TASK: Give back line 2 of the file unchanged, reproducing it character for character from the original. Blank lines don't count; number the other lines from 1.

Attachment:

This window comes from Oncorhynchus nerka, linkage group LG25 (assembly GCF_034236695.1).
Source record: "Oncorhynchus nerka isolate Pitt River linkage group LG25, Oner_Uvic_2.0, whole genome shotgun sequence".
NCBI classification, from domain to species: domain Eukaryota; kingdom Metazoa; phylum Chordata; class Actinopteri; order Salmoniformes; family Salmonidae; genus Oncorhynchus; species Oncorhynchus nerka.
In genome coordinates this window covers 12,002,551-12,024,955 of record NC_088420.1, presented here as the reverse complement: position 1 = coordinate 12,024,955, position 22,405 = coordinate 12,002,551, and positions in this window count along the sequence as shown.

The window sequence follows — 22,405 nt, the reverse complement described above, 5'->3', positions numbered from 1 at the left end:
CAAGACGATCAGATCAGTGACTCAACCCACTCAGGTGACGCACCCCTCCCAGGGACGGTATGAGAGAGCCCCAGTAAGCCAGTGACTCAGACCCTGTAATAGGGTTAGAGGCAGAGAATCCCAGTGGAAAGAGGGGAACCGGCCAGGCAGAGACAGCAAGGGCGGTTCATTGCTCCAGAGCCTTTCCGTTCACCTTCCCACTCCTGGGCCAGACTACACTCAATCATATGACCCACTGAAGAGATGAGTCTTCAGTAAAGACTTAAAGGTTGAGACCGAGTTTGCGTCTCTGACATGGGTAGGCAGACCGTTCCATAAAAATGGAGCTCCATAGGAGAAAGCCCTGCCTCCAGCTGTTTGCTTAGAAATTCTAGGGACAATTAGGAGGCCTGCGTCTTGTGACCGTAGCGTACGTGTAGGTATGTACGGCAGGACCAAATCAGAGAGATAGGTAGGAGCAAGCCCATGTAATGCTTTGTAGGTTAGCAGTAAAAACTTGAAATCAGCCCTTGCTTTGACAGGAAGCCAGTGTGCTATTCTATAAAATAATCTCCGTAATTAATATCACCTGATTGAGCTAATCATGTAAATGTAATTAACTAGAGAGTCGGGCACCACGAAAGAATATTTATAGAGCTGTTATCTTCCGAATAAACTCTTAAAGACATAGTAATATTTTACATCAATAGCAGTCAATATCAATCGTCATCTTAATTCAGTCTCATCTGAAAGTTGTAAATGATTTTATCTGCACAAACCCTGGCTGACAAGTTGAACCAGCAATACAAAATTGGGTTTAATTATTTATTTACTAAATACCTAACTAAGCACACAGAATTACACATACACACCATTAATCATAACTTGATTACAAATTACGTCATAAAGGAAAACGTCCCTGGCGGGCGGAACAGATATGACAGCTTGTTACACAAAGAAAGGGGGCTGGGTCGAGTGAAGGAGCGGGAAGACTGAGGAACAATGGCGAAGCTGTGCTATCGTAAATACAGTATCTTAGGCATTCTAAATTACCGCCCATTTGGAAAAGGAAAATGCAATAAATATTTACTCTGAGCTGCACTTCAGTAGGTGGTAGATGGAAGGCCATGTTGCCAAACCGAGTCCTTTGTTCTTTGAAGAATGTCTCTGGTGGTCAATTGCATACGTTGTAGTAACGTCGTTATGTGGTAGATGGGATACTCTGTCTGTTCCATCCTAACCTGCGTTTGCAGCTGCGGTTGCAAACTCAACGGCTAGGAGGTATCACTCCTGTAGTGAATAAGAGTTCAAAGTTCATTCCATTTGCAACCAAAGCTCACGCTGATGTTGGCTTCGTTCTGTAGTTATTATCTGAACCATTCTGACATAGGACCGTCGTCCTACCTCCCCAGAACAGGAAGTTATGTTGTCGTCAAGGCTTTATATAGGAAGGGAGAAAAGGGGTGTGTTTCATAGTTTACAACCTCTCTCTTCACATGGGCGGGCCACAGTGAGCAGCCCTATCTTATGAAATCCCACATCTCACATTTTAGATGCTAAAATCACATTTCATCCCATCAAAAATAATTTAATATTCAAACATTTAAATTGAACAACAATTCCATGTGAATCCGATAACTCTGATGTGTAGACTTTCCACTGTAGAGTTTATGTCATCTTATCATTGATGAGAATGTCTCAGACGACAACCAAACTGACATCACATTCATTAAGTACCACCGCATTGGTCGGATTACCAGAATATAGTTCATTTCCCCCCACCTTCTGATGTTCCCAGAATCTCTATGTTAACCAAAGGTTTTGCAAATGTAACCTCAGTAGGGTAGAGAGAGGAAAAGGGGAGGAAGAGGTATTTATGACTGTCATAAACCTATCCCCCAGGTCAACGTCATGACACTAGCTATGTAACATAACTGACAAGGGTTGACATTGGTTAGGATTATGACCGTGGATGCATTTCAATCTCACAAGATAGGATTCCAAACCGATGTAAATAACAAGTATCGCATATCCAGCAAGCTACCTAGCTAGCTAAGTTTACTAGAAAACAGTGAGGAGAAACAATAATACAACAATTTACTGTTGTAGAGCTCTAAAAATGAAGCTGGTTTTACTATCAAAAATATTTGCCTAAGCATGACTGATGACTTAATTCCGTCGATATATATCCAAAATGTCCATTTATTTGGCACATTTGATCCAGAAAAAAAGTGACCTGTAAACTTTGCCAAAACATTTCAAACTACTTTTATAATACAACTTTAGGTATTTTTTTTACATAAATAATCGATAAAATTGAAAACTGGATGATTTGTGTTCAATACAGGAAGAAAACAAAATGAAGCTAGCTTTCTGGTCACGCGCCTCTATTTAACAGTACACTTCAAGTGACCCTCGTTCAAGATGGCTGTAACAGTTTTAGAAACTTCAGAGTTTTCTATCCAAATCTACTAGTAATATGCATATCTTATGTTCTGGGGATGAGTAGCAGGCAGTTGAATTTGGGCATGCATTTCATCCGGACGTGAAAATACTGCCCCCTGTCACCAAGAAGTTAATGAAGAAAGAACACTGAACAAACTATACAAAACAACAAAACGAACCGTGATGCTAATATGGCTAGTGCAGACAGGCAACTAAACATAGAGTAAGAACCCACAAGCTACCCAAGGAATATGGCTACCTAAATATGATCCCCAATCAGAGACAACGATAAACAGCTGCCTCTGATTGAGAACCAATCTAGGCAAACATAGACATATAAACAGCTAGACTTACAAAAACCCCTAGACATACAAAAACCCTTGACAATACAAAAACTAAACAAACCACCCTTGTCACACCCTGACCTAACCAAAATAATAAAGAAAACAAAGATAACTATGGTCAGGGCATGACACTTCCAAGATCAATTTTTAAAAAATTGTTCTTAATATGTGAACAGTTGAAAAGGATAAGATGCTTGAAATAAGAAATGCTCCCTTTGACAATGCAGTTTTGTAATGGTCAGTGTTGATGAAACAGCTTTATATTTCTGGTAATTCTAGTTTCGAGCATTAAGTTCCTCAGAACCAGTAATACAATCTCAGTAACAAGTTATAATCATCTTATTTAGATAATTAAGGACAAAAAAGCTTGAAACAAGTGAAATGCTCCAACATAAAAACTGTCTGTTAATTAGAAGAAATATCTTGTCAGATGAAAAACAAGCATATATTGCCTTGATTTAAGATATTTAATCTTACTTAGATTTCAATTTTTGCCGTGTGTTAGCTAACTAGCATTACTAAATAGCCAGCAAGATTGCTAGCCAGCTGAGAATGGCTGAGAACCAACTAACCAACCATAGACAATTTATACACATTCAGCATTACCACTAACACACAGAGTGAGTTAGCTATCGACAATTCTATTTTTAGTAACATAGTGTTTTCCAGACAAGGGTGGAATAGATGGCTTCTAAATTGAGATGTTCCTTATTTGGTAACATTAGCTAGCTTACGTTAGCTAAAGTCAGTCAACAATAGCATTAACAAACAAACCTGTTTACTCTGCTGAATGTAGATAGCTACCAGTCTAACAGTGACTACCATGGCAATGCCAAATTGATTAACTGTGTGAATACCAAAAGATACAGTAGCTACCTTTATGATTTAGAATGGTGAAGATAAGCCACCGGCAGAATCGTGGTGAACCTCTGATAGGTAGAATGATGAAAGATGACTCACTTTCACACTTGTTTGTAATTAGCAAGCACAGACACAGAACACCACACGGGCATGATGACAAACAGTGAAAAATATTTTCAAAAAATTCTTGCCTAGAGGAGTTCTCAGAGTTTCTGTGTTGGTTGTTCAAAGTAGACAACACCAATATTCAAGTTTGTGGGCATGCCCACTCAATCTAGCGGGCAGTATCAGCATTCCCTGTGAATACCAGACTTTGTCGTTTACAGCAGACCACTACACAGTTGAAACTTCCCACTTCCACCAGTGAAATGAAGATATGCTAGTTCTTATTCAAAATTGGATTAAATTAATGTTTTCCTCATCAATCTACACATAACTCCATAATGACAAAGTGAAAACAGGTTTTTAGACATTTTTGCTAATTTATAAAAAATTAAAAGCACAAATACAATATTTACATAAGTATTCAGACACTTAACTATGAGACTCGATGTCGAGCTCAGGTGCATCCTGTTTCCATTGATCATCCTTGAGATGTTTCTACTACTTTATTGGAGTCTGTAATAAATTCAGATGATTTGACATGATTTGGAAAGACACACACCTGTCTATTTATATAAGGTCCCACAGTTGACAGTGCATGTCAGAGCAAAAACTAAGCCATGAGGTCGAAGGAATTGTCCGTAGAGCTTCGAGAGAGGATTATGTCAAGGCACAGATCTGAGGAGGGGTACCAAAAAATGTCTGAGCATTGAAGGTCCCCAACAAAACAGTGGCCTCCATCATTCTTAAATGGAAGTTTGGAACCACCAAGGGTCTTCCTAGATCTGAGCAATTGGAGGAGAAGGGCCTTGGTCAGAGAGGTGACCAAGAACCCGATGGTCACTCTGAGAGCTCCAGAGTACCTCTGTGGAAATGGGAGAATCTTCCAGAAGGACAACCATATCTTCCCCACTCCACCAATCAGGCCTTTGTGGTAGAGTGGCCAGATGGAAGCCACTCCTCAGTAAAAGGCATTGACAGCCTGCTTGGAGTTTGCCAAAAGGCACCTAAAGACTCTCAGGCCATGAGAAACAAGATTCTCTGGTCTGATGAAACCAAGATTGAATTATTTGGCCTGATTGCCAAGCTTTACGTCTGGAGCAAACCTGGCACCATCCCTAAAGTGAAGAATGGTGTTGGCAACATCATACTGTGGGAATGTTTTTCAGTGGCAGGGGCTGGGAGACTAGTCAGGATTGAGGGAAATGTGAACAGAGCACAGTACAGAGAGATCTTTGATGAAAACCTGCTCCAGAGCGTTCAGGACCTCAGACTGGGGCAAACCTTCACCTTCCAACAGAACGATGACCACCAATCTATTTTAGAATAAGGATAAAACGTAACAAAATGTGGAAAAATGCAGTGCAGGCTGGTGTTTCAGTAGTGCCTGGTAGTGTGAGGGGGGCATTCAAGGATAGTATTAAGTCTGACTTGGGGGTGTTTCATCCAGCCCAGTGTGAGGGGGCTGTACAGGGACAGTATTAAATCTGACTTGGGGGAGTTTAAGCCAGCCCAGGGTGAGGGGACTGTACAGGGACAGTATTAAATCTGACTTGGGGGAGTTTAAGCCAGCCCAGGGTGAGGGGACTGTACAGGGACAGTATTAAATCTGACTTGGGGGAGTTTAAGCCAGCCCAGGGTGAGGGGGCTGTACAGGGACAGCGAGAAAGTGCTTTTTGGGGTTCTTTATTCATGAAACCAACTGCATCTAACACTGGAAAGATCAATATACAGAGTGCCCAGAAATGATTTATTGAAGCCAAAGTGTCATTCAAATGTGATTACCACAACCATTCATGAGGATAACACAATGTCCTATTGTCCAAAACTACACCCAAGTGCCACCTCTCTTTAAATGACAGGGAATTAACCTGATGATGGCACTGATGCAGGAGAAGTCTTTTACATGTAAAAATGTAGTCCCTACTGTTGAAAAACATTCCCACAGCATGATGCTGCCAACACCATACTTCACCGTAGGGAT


Source record: "Oncorhynchus nerka isolate Pitt River linkage group LG25, Oner_Uvic_2.0, whole genome shotgun sequence".